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[/audioplayer]Five years ago this Saturday, Ed Miliband was crowned Labour leader. Three days later, he had to deliver his first conference speech in that role. It was a distinctly underwhelming address. Miliband was overshadowed by his brother, who ticked Harriet Harman off for clapping. To try to give its new leader a better start this time round, Labour decided to announce the result of its leadership contest a fortnight before the party conference.
But two weeks has been nowhere near enough time for Labour to come to terms with what has happened. The Parliamentary Labour Party is still in a state of shock about Jeremy Corbyn’s leadership. One senior Labour MP fumes, ‘It’s beyond a joke, but it is now my life,’ while even Corbyn’s early backers still can’t quite believe that he has actually won and that they are now in charge.
For these reasons you won’t be able to judge Labour’s conference by the normal rules. If there is some sophisticated conference grid designed to get the party’s new message across, the shadow cabinet are not aware of it. The media’s old party conference game of ‘find the split’ will be pointless this year. Labour frontbenchers won’t bother to hide their disagreement with their leader on a whole slew of issues. One figure close to many on the front bench says, ‘We’re not living in a world where there’s collective responsibility across the piste.’ Rather, they say that shadow cabinet members have agreed to serve as long as they accept the new leader’s policy agenda in their own particular brief.
Corbyn’s conference address will not, if his leadership to date is any guide, abide by the normal rules either. His turn at the Trade Union Congress showed that he has no intention of abandoning his habit of writing his speeches as he delivers them. The result there was an address that was authentically Corbyn but that did not deliver some of the lines which had been briefed to the media. Indeed, the Tories have been pleasantly surprised at how poor a public speaker the new Labour leader is. Many of them assumed that he would be in the Tony Benn class. But Corbyn is no rhetorician.
One test of Corbyn’s success as leader is whether conference becomes more powerful. When the Corbynites talk of making Labour more ‘democratic’, what they mean is curbing the influence of MPs by giving more power to conference. Their aim is to see it become the supreme policymaking body of the party. But to do that, they would have to outmanoeuvre the old right, which still holds many of the levers of power.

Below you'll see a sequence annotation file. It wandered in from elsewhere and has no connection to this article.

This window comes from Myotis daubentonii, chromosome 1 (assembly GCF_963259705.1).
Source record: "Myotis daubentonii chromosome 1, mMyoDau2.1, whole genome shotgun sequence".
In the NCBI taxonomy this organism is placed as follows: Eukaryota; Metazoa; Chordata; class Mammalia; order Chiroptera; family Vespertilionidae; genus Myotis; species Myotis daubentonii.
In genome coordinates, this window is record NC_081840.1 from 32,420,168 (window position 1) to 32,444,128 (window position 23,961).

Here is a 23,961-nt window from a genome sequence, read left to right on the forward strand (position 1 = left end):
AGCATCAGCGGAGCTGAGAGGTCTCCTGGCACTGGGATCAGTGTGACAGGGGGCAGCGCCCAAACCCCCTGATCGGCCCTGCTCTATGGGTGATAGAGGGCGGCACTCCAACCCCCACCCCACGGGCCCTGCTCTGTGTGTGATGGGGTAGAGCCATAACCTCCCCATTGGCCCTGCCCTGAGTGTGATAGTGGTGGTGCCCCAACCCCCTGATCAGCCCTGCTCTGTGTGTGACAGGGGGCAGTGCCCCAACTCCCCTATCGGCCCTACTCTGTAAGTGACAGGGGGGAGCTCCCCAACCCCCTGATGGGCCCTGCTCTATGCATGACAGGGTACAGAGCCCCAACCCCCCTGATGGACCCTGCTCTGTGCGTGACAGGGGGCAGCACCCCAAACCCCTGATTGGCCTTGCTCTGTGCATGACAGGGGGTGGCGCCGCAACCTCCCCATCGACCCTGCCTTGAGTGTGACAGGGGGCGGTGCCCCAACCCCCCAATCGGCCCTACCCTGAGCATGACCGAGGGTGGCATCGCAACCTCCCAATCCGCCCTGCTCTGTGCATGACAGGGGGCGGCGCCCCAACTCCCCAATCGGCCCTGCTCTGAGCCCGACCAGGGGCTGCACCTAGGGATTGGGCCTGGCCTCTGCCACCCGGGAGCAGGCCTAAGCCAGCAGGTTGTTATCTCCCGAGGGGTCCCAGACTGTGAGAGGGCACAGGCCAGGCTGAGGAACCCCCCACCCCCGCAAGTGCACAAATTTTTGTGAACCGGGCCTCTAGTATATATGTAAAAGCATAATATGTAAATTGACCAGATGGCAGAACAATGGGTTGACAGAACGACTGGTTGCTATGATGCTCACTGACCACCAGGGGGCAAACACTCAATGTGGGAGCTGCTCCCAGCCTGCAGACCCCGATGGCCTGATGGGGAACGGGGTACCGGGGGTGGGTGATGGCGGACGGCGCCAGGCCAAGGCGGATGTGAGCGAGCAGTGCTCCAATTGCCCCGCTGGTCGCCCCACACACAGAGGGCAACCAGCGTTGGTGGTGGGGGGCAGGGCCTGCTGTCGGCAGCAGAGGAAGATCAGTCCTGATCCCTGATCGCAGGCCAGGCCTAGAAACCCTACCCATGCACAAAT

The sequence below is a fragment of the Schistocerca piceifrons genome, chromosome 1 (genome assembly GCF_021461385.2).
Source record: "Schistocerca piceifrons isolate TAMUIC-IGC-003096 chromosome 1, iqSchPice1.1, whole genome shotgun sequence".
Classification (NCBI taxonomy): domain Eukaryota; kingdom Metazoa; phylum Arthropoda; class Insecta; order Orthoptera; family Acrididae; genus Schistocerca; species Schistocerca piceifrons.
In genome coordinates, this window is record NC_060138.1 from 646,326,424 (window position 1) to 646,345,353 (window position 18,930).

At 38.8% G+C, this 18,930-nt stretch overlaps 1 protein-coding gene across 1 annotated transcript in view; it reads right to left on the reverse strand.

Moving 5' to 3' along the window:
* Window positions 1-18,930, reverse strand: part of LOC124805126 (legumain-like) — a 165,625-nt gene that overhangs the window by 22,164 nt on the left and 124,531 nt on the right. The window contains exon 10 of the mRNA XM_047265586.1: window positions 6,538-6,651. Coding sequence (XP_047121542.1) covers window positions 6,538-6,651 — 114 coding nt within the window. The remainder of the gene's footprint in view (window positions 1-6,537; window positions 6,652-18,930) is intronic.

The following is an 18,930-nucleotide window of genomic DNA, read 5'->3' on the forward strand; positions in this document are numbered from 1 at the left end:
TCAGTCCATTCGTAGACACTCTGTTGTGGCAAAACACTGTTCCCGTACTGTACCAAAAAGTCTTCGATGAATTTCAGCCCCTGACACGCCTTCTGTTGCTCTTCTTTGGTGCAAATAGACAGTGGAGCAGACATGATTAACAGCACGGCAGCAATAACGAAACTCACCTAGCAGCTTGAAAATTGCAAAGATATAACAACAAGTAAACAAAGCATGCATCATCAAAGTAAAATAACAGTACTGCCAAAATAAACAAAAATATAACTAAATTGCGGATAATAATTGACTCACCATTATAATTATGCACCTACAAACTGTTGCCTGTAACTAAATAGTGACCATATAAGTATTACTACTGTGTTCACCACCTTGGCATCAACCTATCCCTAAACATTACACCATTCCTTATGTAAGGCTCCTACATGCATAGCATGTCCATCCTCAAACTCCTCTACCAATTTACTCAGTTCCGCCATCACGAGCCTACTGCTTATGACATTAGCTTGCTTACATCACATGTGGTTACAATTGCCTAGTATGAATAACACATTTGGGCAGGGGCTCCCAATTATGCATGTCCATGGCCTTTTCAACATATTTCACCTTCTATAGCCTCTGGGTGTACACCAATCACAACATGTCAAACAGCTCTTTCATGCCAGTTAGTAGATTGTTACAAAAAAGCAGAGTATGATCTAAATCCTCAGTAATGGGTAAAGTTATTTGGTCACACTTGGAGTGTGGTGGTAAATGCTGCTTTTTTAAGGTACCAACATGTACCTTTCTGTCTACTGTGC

It would be easy for Labour’s moderates and reformers to expend their energies trying to work out how to stop the Corbynites fundamentally changing the party. But this would not be the best use of their time. Rather, they need to confront the more fundamental challenge of working out why Corbyn, a distinctly mediocre candidate, defeated them with such ease.
For the Blairite wing of the party this exercise is particularly painful. Despite them having led the party to three election victories, their candidate — Liz Kendall — received only 4.5 per cent of the vote in the leadership contest. Even worse for them is that this was the second Labour leadership contest in a row which has been won by the candidate rejecting New Labour and its approach.
The temptation is to declare that Labour, like the Tories after Thatcher, are simply unable to come to terms with the legacy of their three-time election winner. But the truth is that with both Thatcher and Blair, the stumbling block wasn’t their record in office but how they have behaved out of it. The Tory problem with Thatcher was that after she was forced out of Downing Street she set about persuading her party that she had been a purely ideological, conviction politician — when she had in fact been a pragmatist when necessary. This led too many of her Tory supporters down an ideological cul-de-sac in an attempt to recapture her election-winning magic. The Blair problem is not with what he has said since he left office, but what he has done. His business dealings have given ample ammunition to those who think that New Labour was a betrayal of the party’s values. They have made it far easier for Blairism’s internal critics to suggest that the whole project was just about sucking up to the rich and powerful. ‘The loss of moral authority is the real killer,’ says one of those who is trying to keep the Blairitie flame alive.
Loss of moral authority has been compounded by lack of emotional intelligence. Too often, the Blairites have responded to any internal criticism by simply pointing to their election-winning record as if that should end all debate. They have reacted to their party’s electoral setbacks not with empathy but with a crude ‘I told you so’. As one leading backer of Liz Kendall admits, ‘We weren’t emotionally literate in our response’ to Labour’s general election defeat. The challenge for them is to find a way of reconnecting with the party that they want to lead. They need to re-establish that first Blairite coalition that included both the soft left and the modernising right.
Many have concluded, though, that the Blairite brand is now too toxic to rescue. Instead, they want to portray themselves as part of a longer Labour modernising tradition. Rather than to Blair, they look to Hugh Gaitskell. But the question is how many of them will obey his admonition to ‘fight and fight and fight again to save the party we love’. Reversing the hard left’s takeover will not be easy. It will require a new champion, a fresh set of arguments and the recruitment of 100,000 new, more moderate members. If they aren’t prepared — or able — to do that, Corbyn’s election will be the end of the Labour party as an election-winning force.